As a gardeners and plant nerds, Earth Day is the day everyone else notices what we see everyday in the wonders of Mother Nature. In celebration of this day, here are native flowers in their untouched natural environment that we found over the weekend. This is a protected valley located in the heart of Clintonville, Ohio that when we visited two years ago was filled with waves of blue flowers (Blue Squill). We have been visiting periodically this spring to catch the blooms and photograph. However, this weekend we found a better surprise, a mix of four Ohio natives in blooming waves of white, yellow, blue and purple.
The valley has a number of invasive plants like wild garlic mustard and honeysuckle that the local community has been helping to manage, but still these native plants continue to thrive. It is also a reminder how quickly things change during spring and how you should carry your camera at all times because what is blooming today, might be done tomorrow.
Trout Lily -Erythronium americanum
Marsh Marigold-Caltha palustris
Dutchman’s Breeches – Dicentra cucullaria
Dutchman’s Breeches – Dicentra cucullaria
Virginia bluebells- Mertensia virginica
Virginia bluebells- Mertensia virginica with a pink and blue bloom
Cercis canadensis- Eastern Redbud & Virginia bluebells- Mertensia virginica
Last season we had leftover dogwood branches from Red Twig Farms that we experimented weaving into different forms. Our most successful design was a simple wreath of the branches. We sent a few off to Terrain as prototypes, and this Christmas they placed an order for both Yellow and Red Dogwood wreaths. The wreaths are beautiful alternative to classic evergreen wreaths and the traditional brown grapevine wreaths. We saved a few of the Red Dogwood wreaths at the shop and have been practicing different ways these could be used during the holiday season outside of bow adornments.
(Upper Left) Plain Red Twig Dogwood Wreath. (Upper Right) Layered with a boxwood wreath
(Bottom Left) Mixed Bittersweet with Winterberry (Bottom Right) Wrapped with Stargazer lights
The wreaths are not listed on the website, but I am sure you can directly contact either Terrain location if you are interested in purchasing a wreath. I wish we had some of the yellow wreaths to show, but we shipped them all off before we took any photos.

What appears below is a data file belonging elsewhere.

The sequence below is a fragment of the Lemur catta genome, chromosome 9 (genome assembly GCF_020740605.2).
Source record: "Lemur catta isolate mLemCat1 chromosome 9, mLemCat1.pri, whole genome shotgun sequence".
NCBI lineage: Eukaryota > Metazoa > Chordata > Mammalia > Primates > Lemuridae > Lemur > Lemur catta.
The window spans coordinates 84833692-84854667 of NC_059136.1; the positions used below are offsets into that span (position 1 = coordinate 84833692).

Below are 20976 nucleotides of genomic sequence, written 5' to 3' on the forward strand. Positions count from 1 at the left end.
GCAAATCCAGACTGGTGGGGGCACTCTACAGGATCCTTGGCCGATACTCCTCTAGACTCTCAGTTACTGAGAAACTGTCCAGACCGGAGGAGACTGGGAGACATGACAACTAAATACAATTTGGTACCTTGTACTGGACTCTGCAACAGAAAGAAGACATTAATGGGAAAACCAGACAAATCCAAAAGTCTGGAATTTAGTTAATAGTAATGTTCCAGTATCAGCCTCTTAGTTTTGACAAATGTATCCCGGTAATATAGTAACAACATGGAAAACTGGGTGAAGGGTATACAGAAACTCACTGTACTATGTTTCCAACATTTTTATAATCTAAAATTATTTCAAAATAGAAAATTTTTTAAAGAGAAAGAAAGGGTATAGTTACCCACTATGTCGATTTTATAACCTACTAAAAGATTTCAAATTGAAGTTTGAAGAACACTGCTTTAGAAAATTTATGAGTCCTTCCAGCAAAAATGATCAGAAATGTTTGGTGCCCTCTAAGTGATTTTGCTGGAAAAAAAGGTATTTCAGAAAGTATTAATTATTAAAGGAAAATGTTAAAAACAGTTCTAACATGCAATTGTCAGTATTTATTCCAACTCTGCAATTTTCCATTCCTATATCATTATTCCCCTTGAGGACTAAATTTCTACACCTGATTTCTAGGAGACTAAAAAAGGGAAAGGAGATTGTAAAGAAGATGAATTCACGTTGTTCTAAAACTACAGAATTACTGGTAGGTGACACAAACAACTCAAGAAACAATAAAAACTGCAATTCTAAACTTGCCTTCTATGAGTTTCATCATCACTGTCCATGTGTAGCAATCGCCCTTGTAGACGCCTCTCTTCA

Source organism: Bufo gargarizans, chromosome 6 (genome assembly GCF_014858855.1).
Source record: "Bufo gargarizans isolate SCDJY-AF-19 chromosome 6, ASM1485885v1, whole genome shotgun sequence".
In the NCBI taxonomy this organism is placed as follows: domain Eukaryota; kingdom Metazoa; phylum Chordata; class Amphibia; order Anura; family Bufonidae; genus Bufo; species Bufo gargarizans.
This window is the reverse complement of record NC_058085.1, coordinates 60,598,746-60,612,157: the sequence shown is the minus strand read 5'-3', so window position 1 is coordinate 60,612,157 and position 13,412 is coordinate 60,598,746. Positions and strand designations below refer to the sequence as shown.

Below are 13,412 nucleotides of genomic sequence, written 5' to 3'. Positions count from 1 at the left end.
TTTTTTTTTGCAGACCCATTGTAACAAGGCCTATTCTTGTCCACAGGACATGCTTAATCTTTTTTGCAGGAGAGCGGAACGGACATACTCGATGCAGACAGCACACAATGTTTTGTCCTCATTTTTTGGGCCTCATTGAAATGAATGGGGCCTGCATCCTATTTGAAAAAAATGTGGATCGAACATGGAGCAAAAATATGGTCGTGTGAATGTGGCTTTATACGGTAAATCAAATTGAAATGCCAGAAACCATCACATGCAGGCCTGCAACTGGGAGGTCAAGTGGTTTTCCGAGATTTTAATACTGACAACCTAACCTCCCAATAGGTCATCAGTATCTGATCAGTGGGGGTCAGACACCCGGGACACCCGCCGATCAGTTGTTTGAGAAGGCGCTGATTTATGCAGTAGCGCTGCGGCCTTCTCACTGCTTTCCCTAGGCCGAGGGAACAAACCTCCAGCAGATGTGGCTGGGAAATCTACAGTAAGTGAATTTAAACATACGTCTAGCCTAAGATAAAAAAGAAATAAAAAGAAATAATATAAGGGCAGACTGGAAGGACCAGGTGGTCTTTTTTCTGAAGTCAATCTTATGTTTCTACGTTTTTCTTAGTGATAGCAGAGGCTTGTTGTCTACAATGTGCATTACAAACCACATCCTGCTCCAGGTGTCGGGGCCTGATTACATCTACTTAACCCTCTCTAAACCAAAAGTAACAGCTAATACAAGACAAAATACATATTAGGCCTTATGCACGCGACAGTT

I am an advocate container and seasonal color for the ability to change your homes’ mood from season to season and introduce elements that provide a twist to the story of your landscape. This home in historical German Village is a great showcase how seasonal color can provide serious (and noncommittal) impact. The front yard space is about 7 feet deep and is planted with low, monochromatic and textural plantings. This was done intentionally to place the focus the window boxes and containers which are replanted four times a year with annuals and perennials. This frequent change allows us to change the mood and tones of the garden with the seasons and homeowners’ humor.
Summer 2014 – Color Explosion
Our color expert, Steve, and I created the combo for the windows to showcase an explosion of color. As you look at the house the two window boxes flank a central planter that is plant with Sterlitzia nicolai and Ipomea ‘Illusion Emerald Lace’. The containers were kept simple with just two species because the window boxes behind were the real show in this case.
In this pair of window boxes you can see the amount of color and texture that is billowing over the edges. Plant Identification (Starting from the top down) Coleus ‘Dark Chocolate’, Lantana ‘Luscious Lemonade’, Begonia bolivensis ‘Waterfall Encanto Orange’, Setcreasea pallida ‘Purple Heart’, and Dichondra argentea ‘Emerald Falls’
Fall 2013 – Dark & Moody
As we moved into fall the planters were planted in a monochromatic scheme of blue and purples. Redbor Kale (Brassica oleracea ‘Redbor’ and Medusa Ornamental Pepper (Capsicum annuum) were used alongside pansies to add some fall flair.
Looking at the planter with Redbor Kale, Medusa Peppers and Silver Scroll Heuchera and Setcreasea pallida ‘Purple Heart’
Winter 2013: Extened greens
Adding Winter containers are normally the most appreciated in Ohio when most landscapes are brown, grey and dull green. Adding lights and hits of color always brings a welcomig impact that can stay long past the traditional Christmas decorations. The planters are filled with a Fraser Fir greenery, Southern Magnolia, Leyland cypress and scarlet curly willow.
Looking at the front door we also draped the entry with a lush garland to welcome holiday guests and passersby. The garland and wreath at the front and embellished with eucalyptus, magnolia and Leyland cypress to tie in with the window boxes and planters.